The Brentor Band of Hope Banner
The Brentor Band of Hope and Banner
Restoring Our Brentor Banner
Every year the Tavistock Museum tries to repair an object in its collection. This summer our Brentor village banner is being restored by textile conservators at the Royal Albert Memorial Museum (RAMM) in Exeter. The Band-of Hope banner with its vibrant colours is the most impressive of our three religious banners but also the one most in need of professional restoration to prevent further deterioration and to repair damage.
The Band-of-Hope was a temperance movement which received popular support in the years leading up to the First World War. The village branches of this temperance movement became part of the overall social fabric in the Tavistock mining areas as the majority of Methodist chapels enthusiastically supported the temperance cause. A highlight was their pre-WW1 biennial demonstrations in Tavistock when long columns of young people walked behind their village banners in some of the longest processions ever seen in our town. It was a grand day out for the young people as the events took on a carnival like atmosphere and ended with musical entertainment. Clearly, having such a colourful and striking banner to follow on these occasions would have been a cause of great pride for the young people of Brentor.
The 2m x 1.5m Brentor Band-of-Hope banner is believed to have been made for members of the congregation of the Brentor Bible Christian Chapel in about 1900. It is an important object in terms of our mining world heritage site because it illustrates the close link between Methodist chapels and the local mining communities. As both religious and social centres the chapels did much to hold mining communities together during times of economic boom-and-bust. It is also important because the banner can be seen in the early pre-WW1 photographic records of our town which feature the demonstrations. The banner was carried by two persons holding vertical poles and hung from a horizontal rail supported between the poles. It is quite rare to have a museum object so closely linked to a local village.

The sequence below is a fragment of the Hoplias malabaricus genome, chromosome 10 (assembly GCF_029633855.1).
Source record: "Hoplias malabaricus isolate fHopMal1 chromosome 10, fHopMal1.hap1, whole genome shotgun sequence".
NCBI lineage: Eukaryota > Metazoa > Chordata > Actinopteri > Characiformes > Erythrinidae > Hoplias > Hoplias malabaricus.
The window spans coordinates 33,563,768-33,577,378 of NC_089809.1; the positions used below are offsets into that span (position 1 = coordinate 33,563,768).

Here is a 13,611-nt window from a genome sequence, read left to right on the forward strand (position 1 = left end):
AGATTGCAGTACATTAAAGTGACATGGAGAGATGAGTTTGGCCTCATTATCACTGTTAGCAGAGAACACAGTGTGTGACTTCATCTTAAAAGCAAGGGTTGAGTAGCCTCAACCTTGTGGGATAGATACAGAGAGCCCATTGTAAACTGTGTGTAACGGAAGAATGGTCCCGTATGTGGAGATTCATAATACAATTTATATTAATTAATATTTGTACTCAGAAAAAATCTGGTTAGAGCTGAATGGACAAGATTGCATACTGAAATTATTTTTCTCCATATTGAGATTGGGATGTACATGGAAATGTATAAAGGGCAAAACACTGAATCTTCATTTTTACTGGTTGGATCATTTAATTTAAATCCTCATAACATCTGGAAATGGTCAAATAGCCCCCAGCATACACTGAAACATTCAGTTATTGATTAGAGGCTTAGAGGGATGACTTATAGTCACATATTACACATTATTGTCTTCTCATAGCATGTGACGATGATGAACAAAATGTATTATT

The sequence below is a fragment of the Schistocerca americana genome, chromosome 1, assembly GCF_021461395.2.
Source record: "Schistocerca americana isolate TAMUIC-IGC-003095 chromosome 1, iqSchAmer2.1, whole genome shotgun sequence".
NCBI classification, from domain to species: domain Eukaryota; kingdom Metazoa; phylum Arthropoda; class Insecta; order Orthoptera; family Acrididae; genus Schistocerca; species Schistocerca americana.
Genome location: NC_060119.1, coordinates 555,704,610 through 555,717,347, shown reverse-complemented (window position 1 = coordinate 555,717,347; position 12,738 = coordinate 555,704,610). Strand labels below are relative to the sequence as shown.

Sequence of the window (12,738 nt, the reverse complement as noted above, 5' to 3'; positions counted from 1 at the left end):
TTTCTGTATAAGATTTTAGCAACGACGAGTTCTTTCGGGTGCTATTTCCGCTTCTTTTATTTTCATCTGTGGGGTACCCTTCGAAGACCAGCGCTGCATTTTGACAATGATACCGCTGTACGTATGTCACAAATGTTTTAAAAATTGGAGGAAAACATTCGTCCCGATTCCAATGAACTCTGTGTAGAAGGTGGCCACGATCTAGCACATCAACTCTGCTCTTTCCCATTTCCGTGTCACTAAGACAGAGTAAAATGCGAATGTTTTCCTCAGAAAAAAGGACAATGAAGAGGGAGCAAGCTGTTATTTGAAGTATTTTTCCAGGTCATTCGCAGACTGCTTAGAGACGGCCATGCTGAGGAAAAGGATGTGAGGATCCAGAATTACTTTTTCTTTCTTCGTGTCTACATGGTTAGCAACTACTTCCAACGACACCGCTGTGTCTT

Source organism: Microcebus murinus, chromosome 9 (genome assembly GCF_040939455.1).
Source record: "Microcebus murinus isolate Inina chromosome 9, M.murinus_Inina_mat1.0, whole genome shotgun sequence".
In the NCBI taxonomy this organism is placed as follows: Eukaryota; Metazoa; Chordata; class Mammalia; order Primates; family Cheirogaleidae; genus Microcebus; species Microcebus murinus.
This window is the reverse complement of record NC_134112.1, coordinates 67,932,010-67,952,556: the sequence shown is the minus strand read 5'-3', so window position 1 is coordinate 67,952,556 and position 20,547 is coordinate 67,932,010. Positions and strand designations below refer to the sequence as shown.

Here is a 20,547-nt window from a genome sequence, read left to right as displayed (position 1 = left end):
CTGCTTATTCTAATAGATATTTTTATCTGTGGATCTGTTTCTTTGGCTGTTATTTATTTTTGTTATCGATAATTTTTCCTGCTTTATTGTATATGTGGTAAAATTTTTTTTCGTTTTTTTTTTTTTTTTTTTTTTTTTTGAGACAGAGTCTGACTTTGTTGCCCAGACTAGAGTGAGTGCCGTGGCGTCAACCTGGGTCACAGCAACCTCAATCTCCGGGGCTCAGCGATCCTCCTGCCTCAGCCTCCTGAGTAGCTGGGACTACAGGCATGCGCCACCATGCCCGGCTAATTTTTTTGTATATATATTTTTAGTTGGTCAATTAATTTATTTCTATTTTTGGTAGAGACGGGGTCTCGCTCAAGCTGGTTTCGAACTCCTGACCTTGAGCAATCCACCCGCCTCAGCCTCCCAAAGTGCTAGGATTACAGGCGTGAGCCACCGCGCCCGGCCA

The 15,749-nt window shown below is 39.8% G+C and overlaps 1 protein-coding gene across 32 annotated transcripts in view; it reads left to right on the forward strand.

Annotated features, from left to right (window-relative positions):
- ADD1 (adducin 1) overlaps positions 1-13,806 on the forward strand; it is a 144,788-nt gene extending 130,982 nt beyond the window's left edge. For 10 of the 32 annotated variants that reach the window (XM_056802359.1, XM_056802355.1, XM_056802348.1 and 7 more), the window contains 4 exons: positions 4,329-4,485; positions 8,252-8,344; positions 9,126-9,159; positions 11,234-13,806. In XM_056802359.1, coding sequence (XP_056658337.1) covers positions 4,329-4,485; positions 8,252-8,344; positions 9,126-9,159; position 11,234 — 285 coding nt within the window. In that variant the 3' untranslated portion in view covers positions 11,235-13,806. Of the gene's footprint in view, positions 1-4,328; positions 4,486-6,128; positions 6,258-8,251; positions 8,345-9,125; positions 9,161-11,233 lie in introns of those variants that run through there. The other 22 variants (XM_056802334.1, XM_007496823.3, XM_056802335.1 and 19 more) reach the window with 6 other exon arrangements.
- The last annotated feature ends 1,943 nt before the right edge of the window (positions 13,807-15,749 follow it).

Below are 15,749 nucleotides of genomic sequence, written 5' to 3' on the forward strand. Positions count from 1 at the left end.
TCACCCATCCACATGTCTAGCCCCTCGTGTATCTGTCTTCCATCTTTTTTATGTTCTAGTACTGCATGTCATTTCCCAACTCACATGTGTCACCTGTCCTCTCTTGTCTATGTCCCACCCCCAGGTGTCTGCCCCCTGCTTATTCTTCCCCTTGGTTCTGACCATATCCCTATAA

After WW1 popular support for the temperance movement fell away and there was no further use of the banner. For decades it lay loosely folded at the back of a local chapel until donated to the museum by the Tavistock Methodist Circuit in 2019. Earlier this year a condition assessment was made by a textile conservator at RAMM and she identified minor structural damage, surface damage, disfigurement, chemical deterioration, biological deterioration and accretions. It is good to know that much of the work in restoring the banner has been carried out under supervision by Martha Peach, a young person from Tavistock, who is a textile conservation student at the Centre for Textile Conservation, Glasgow University.
The museum would be grateful for any donations towards the cost of this restoration.